The Federal Court of Appeal in Vancouver is the scene of a legal fight over the approval of the Northern Gateway pipeline today.
Eight First Nations opposed to the pipeline say the Joint Review Panel process didn’t consider key issues for aboriginals or the environment.
Lawyers will argue that the federal government acted unconstitutionally when it approved the massive tanker and pipeline project.
Northern Gateway officials say the 180 days of hearings for the project were among the most exhaustive in the history of Canada.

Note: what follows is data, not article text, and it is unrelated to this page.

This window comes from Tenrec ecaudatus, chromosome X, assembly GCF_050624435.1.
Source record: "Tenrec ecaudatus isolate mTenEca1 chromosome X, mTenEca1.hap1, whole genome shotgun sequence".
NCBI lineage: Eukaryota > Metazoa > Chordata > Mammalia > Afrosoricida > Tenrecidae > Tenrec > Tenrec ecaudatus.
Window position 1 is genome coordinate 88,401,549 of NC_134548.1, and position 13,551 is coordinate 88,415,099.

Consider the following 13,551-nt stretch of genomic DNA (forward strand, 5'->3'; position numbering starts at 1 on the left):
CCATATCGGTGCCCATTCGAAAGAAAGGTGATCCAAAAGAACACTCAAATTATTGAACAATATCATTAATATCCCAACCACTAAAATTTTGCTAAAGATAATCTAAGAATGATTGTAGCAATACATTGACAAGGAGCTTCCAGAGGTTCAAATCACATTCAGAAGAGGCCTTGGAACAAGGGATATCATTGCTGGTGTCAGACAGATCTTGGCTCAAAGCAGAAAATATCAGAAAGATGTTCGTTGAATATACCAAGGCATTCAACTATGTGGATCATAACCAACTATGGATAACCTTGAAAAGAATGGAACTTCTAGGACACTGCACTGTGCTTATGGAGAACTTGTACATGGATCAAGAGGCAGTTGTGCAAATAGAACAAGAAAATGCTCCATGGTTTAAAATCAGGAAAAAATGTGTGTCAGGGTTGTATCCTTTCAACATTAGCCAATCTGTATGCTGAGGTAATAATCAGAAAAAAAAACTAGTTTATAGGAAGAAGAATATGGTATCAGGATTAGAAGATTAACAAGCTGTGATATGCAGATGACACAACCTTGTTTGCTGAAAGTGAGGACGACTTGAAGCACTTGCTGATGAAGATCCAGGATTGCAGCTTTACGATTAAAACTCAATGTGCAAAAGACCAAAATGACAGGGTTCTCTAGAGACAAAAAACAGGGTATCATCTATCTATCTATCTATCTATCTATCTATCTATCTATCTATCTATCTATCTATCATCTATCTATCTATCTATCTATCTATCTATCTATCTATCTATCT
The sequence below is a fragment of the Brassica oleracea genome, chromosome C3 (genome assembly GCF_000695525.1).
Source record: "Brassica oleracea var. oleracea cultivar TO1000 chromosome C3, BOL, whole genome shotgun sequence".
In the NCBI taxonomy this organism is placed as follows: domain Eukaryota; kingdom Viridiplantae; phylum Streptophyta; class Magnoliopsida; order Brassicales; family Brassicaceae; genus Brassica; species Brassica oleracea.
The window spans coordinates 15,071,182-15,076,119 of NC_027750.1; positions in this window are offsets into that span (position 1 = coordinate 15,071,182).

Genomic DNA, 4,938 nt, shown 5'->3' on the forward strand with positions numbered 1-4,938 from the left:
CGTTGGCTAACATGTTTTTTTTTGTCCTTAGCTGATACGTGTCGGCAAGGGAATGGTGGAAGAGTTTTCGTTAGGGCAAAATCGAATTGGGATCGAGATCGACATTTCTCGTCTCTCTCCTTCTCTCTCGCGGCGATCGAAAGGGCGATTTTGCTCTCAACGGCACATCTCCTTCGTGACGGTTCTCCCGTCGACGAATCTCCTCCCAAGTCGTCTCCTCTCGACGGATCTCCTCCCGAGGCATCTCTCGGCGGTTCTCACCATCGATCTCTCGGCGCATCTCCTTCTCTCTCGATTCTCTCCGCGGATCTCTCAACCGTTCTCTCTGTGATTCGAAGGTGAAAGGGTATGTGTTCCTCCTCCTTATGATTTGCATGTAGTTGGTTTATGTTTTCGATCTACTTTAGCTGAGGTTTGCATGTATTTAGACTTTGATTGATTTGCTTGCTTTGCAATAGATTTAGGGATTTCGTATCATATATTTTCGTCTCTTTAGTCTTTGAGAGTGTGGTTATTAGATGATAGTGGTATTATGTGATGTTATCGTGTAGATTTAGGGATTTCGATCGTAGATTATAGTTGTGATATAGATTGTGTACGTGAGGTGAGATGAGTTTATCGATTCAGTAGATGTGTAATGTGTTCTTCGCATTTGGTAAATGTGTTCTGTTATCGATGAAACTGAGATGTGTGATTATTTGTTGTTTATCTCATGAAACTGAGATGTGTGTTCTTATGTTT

Haida Nation President Peter Lantin says the federal government has mismanaged the Enbridge file from the beginning, adding the Haida believe Ottawa shirked its responsibilities to First Nations in pursuit of corporate deals.
“We are confident that our legal arguments will result in a positive decision by the court,” said Chief Marilyn Slett of the Heiltsuk First Nation. “We are committed to taking all lawful steps necessary to defend our lands and waters from tar sands oil. The Heiltsuk believe there are thousands of British Columbians and Canadians who feel the same way, and who stand with us. Together we will stop the Northern Gateway project.”
More legal challenges from four environmental groups and Canada’s largest private sector union will be heard next week.